Good news doesn’t always come from where you expect it to. The virus epidemic has caused a drastic drop in worldwide demand for many products, but an increase in other areas. One of those is notably tissue paper. That’s not what pulp from Slave Lake Pulp has historically been used for, but they’ll take it! The mill gets to stay open and people keep working.
Mill manager Tony McWhannel says SLP has kept working without interruption.
Not that things are ‘normal,’ exactly. McWhannel says strict physical distancing protocols are in place and seem to be working. They’ve also limited the number of outside people visiting the mill as much as possible.
“We all understand that consequences of either being sick or ending up like the Cargill plant,” he says. “Alberta Health has (been) very helpful assessing people, reducing anxiety related to false information and getting healthy people back to work.”
Good news also recently comes from the province of Quebec, which announced it would allow some construction to resume after a COVID shutdown of several weeks.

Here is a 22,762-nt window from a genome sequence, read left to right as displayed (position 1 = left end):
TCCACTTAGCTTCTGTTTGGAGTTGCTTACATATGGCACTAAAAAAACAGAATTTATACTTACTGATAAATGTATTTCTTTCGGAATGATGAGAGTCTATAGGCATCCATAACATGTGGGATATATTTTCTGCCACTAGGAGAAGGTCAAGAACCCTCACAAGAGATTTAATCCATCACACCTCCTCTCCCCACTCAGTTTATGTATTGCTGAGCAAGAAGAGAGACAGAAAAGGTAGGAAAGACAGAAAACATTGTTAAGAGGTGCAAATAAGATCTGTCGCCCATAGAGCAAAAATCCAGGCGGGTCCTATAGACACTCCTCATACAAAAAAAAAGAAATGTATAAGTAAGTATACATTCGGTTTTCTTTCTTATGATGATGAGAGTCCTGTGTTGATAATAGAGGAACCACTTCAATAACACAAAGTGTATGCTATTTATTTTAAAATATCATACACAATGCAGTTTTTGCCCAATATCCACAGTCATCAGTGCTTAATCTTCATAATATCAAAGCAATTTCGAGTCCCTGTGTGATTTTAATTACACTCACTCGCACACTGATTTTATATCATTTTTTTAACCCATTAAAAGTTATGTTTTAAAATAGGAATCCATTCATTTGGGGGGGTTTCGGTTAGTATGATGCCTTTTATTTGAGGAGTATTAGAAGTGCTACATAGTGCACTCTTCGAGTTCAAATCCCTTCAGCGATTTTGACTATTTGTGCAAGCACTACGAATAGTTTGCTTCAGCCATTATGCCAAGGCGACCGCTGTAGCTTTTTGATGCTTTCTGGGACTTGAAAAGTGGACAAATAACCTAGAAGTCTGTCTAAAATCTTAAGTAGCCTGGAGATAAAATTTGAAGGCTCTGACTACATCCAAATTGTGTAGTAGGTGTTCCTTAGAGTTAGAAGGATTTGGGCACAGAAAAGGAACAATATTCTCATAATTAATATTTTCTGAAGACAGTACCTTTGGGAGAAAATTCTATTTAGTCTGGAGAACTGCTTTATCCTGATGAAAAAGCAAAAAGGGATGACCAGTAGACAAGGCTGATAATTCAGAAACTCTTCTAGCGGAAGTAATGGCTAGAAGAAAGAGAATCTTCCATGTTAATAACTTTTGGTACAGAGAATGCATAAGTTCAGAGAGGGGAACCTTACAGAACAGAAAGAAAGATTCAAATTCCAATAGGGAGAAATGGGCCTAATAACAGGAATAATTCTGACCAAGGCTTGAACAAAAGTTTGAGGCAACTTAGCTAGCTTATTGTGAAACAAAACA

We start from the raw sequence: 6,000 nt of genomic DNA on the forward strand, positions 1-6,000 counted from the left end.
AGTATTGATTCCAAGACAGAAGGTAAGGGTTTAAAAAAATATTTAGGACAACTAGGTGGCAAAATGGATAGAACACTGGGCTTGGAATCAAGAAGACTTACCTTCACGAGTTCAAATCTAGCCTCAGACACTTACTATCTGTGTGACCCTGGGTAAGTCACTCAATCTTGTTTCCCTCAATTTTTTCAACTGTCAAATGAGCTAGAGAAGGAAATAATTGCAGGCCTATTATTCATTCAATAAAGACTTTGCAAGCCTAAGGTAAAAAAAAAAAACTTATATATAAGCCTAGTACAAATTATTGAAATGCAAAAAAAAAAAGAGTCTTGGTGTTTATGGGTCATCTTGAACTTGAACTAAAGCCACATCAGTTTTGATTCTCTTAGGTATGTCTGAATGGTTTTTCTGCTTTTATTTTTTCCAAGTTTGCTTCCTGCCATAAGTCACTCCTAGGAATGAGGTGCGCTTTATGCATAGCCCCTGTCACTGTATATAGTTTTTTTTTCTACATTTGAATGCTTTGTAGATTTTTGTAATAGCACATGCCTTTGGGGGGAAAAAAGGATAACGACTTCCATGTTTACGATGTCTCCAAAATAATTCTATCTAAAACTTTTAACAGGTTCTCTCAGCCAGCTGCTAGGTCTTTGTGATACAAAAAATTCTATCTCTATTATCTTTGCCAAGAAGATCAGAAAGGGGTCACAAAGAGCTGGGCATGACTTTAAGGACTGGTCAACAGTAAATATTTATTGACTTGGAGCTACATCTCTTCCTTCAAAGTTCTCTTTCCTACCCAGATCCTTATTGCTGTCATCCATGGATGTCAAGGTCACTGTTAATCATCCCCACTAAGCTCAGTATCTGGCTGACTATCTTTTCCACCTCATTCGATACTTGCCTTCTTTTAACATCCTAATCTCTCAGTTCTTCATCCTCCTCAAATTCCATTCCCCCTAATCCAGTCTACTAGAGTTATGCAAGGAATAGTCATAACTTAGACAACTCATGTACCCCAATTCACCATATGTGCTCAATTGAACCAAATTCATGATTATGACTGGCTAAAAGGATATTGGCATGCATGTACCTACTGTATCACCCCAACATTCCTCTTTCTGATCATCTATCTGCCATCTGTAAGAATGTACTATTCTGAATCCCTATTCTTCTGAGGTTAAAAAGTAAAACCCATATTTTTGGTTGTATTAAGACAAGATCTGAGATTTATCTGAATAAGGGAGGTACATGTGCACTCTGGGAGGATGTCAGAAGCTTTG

“Fingers crossed it continues,” says Kevin Albrecht, the manager of West Fraser’s Slave Lake plywood veneer plant.
Albrecht says the mill started back to full production as of the beginning of last week. That was after a couple of weeks of running a single shift; and that followed a two-week total shutdown.
Over at Tolko’s OSB mill, production continues more or less as usual. That’s the word from company spokesperson Chris Downey, who adds that employee safety continues to be a top priority.
After reducing production, Vanderwell Contractors’ sawmill is now back up to full complement, thanks to an improvement in the lumber market.
“Interestingly enough,” says general manager Ken Vanderwell, “the strong lumber sales are into China, (which) has largely recovered from the pandemic.”
The bigger challenges now, Vanderwell continues, are in the area of transportation logistics. There’s a shortage of truckdrivers in western Canada generally – the COVID crisis being at least partly to blame for that.
Getting lumber to port in B.C. to take advantage of the overseas demand is proving tough.
The other looming difficulty is meeting tree-planting obligations.
Vanderwell’s hopes to get four million seedlings in the ground this spring and summer. Planting contractors are facing “major operational changes,” Vanderwell says, due to the pandemic. “These seedlings need to be planted within in a small window of time to remain viable.”